Assembly to Vote on Farmworker Overtime Bill After Protest

United Farmworkers President Arturo Rodriguez (L, arms raised) and Assembly Speaker Anthony Rendon (C) emerge after meeting about AB 1066 on Thursday, Aug. 25, 2016. (Katie Orr/KQED)

Hundreds of California farmworkers filled the hall in front of Assembly Speaker Anthony Rendon's office and spilled into the Capitol rotunda. They chanted and sang in protest after a bill they had traveled to Sacramento to support failed to get a vote in the Assembly.

AB 1066 would allow workers to be paid overtime after they work eight hours a day or 40 hours a week. Right now they must work 10 hours a day or 60 hours a week to get extra pay. The bill faces tough opposition. Supporters knew it could be close, but they were shocked when it wasn't even put up for a vote after Assembly leaders were unsure whether it had the 41 votes needed to pass.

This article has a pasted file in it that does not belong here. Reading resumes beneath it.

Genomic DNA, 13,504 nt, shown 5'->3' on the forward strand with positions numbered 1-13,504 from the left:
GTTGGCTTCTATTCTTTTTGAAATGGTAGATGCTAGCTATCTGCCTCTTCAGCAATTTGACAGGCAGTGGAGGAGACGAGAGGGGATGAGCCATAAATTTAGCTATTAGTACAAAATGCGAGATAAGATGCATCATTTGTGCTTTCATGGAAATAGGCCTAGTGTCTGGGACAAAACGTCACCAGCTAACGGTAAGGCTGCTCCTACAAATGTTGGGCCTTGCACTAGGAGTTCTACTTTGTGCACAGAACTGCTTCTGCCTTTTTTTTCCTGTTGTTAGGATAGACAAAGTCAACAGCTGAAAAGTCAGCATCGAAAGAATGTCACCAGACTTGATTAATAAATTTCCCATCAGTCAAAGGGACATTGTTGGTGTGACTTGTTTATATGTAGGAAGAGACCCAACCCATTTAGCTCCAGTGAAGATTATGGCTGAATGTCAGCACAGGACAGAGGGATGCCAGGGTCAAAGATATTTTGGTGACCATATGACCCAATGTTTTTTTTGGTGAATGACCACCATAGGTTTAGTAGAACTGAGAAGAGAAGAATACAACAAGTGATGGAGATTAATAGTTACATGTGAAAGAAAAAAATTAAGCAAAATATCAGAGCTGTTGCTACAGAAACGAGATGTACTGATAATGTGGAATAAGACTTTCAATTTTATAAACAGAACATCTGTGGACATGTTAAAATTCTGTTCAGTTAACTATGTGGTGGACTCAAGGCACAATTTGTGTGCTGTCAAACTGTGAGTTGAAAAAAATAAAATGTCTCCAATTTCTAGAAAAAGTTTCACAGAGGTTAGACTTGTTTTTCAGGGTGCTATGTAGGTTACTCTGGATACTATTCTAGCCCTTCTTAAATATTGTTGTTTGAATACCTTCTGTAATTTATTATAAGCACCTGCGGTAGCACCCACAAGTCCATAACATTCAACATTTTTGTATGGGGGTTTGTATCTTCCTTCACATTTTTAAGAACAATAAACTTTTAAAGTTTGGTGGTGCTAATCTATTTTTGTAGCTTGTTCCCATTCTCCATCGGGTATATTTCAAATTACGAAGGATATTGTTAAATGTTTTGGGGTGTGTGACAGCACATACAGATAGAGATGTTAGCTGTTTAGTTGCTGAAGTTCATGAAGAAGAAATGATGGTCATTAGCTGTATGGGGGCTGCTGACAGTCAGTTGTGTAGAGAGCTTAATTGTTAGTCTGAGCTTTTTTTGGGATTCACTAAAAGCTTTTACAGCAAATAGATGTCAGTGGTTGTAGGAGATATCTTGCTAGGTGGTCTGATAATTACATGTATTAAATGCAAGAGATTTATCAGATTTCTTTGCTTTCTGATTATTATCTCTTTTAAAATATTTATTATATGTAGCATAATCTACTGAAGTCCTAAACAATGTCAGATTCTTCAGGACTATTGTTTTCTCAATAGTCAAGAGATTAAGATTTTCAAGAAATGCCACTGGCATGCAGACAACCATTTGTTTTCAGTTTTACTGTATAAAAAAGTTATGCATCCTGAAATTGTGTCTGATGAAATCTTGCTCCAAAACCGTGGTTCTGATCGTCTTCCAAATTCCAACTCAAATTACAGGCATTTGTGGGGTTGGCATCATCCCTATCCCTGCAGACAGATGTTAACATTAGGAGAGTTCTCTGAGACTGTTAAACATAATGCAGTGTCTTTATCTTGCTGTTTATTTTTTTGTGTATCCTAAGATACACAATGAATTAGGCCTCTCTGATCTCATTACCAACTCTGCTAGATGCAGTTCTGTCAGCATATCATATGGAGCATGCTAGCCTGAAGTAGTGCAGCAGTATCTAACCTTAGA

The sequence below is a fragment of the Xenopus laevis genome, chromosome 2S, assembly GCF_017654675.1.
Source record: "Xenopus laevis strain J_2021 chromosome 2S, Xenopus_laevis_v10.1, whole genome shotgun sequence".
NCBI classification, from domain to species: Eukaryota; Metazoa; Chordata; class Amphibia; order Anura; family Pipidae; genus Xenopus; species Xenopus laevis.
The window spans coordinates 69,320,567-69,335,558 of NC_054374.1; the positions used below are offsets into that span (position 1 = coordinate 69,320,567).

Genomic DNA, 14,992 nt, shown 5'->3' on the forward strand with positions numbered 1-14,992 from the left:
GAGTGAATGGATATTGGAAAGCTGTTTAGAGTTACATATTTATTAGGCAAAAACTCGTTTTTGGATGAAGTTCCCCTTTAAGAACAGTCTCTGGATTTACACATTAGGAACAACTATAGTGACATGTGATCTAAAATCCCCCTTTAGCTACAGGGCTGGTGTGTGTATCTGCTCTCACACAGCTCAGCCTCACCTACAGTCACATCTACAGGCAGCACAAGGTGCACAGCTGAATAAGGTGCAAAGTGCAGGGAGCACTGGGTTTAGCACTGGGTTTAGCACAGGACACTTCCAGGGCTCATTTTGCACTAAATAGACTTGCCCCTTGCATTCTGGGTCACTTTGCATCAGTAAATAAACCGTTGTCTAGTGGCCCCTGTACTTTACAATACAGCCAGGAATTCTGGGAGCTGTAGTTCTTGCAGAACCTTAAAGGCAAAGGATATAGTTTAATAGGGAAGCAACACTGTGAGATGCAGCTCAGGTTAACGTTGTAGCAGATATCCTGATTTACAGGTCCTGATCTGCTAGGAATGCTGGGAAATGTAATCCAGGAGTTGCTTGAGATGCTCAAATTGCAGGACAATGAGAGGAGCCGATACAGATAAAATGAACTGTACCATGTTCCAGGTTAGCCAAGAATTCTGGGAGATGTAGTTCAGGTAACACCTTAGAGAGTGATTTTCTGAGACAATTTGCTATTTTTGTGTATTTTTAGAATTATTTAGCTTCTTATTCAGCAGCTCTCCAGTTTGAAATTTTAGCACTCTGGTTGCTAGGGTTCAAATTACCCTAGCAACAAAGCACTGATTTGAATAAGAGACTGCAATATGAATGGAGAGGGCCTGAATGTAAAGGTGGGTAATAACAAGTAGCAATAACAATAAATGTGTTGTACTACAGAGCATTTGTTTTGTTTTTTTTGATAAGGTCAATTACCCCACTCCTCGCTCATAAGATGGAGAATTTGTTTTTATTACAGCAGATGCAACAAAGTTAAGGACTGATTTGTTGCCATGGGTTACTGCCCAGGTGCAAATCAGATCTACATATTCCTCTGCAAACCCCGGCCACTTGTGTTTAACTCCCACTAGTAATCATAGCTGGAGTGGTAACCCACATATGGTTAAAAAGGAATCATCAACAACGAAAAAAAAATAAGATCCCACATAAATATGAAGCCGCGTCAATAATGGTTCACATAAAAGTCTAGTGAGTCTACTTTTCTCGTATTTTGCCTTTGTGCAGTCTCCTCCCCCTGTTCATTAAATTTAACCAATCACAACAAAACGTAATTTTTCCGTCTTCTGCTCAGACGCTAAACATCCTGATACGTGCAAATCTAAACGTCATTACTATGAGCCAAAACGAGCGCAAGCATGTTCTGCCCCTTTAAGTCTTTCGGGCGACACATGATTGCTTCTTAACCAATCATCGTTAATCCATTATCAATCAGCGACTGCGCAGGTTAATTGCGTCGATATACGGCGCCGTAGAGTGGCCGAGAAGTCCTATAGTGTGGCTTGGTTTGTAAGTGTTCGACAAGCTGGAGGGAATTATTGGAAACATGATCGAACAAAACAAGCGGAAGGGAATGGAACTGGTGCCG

After the Assembly adjourned for the rest of the week, the farmworkers gathered near Rendon's office. United Farm Workers President Arturo Rodriguez insisted the votes were there.

"We believe we do have the 41 votes necessary to win this," he said. "The farmworkers have been visiting and going out and talking to members of the state Assembly all throughout the state now for weeks."

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In search of answers, Rodriguez and other representatives met with Rendon (D-Paramount). After awhile the group emerged. Flanked by lawmakers, including the bill's author, Assemblywoman Lorena Gonzalez (D-San Diego), Rendon reassured the crowd their bill would get a vote.

“I know a lot of people came here, you took time off from work, you missed out on a day of pay, because you understand how significant this issue is to you, to your families and to all Californians," he said. "We did not take a vote today. We will take a vote next week."

Rendon said the bill will come up on Monday -- and he implored the farmworkers to help him get it passed.

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